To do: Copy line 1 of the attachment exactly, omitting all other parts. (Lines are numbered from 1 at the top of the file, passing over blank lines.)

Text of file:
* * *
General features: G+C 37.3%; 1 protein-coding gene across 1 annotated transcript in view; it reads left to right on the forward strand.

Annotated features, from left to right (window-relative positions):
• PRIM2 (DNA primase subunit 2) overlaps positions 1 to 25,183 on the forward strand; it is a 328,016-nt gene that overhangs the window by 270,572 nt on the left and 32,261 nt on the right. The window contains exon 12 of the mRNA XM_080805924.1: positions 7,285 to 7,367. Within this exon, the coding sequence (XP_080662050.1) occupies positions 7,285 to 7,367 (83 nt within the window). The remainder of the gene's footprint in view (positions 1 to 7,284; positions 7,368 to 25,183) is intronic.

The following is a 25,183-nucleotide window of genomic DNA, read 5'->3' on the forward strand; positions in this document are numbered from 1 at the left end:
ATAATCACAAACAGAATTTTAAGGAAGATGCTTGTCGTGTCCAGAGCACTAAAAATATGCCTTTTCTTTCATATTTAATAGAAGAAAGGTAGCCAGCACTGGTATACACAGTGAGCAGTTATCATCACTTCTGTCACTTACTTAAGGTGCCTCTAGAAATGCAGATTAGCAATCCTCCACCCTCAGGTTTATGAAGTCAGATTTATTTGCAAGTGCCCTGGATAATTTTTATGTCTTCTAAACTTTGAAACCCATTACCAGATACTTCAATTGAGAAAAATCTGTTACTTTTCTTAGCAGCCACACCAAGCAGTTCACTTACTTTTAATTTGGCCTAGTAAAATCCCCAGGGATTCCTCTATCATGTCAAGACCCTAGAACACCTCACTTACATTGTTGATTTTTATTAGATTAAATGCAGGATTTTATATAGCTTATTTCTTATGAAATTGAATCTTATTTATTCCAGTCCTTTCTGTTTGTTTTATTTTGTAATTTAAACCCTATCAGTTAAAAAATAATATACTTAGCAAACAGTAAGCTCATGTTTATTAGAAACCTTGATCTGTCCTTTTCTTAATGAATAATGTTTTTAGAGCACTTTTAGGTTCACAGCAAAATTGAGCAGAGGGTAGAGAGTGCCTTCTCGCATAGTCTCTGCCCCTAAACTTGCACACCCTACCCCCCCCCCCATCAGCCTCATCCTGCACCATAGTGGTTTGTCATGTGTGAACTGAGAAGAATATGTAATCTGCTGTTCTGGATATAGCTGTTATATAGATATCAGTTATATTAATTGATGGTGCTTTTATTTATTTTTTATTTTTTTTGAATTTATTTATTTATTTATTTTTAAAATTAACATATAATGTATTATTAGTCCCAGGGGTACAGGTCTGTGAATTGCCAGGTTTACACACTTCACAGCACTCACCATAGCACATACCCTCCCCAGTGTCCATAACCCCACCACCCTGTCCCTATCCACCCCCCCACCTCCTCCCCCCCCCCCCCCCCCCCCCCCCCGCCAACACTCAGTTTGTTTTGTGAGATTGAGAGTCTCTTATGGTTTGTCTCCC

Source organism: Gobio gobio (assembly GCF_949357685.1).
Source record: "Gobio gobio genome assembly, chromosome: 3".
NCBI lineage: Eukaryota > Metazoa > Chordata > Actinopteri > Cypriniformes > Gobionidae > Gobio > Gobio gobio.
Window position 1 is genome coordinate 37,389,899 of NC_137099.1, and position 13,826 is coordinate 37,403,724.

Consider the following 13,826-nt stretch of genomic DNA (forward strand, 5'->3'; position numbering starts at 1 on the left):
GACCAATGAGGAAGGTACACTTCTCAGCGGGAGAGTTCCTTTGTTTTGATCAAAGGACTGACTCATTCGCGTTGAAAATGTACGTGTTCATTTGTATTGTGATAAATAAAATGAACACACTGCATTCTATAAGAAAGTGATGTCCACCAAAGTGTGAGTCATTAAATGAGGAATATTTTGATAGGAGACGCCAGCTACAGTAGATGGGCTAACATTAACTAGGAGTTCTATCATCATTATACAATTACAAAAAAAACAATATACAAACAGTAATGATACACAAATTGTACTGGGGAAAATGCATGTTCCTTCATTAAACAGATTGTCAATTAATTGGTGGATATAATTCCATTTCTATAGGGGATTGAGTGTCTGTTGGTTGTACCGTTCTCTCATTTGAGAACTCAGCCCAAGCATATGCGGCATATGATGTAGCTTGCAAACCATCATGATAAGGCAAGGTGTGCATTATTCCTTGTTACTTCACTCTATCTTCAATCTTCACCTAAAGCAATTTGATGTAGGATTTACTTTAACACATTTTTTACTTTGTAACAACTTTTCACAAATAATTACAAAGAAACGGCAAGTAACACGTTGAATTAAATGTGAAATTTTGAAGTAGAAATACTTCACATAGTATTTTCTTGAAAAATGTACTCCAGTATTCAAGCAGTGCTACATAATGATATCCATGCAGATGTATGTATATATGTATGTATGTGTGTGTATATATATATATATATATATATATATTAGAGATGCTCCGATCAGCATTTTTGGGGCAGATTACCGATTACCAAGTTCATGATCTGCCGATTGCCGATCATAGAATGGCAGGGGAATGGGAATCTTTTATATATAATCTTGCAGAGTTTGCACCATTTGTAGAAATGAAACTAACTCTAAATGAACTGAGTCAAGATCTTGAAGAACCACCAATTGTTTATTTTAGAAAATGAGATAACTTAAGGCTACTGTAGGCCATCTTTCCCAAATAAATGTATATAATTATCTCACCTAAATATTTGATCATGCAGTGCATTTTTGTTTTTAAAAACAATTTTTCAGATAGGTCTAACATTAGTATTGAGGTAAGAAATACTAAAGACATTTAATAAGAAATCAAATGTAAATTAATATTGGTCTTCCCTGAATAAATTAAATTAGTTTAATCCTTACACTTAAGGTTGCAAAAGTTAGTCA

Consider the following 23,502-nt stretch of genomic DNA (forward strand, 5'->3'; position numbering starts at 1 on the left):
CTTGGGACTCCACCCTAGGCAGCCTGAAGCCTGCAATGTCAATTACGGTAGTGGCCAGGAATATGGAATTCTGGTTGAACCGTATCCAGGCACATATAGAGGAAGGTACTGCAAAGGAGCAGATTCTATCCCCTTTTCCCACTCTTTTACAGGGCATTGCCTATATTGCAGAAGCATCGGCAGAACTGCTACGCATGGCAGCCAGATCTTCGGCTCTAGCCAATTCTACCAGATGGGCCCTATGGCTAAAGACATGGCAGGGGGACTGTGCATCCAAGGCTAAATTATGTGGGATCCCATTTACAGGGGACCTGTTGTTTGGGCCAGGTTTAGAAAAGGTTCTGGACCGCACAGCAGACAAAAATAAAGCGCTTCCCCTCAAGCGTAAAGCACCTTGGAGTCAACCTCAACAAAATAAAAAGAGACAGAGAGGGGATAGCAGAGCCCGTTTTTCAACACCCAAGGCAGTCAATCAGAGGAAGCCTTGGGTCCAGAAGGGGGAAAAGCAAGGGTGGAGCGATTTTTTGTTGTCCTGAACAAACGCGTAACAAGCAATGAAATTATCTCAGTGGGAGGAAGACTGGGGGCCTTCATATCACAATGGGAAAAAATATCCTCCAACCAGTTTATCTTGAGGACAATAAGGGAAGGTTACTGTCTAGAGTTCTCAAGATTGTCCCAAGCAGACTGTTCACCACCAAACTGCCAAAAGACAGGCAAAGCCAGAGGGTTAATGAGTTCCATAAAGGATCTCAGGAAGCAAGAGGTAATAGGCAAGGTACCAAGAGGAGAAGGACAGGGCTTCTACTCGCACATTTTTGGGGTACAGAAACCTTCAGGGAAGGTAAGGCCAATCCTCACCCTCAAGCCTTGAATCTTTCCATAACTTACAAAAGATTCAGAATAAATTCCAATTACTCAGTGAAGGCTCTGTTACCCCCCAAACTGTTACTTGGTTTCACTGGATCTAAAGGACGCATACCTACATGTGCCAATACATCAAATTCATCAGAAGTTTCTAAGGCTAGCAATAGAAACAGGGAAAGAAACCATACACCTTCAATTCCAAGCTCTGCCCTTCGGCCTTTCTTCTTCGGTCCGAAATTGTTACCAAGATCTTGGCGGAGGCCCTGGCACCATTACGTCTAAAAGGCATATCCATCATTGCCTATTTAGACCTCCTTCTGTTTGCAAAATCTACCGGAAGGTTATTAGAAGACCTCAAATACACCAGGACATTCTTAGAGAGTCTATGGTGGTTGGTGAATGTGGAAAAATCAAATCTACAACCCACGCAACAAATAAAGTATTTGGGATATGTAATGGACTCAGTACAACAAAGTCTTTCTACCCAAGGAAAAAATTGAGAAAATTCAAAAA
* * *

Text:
General features: G+C 37.3%; 1 protein-coding gene across 1 annotated transcript in view; it reads left to right on the forward strand.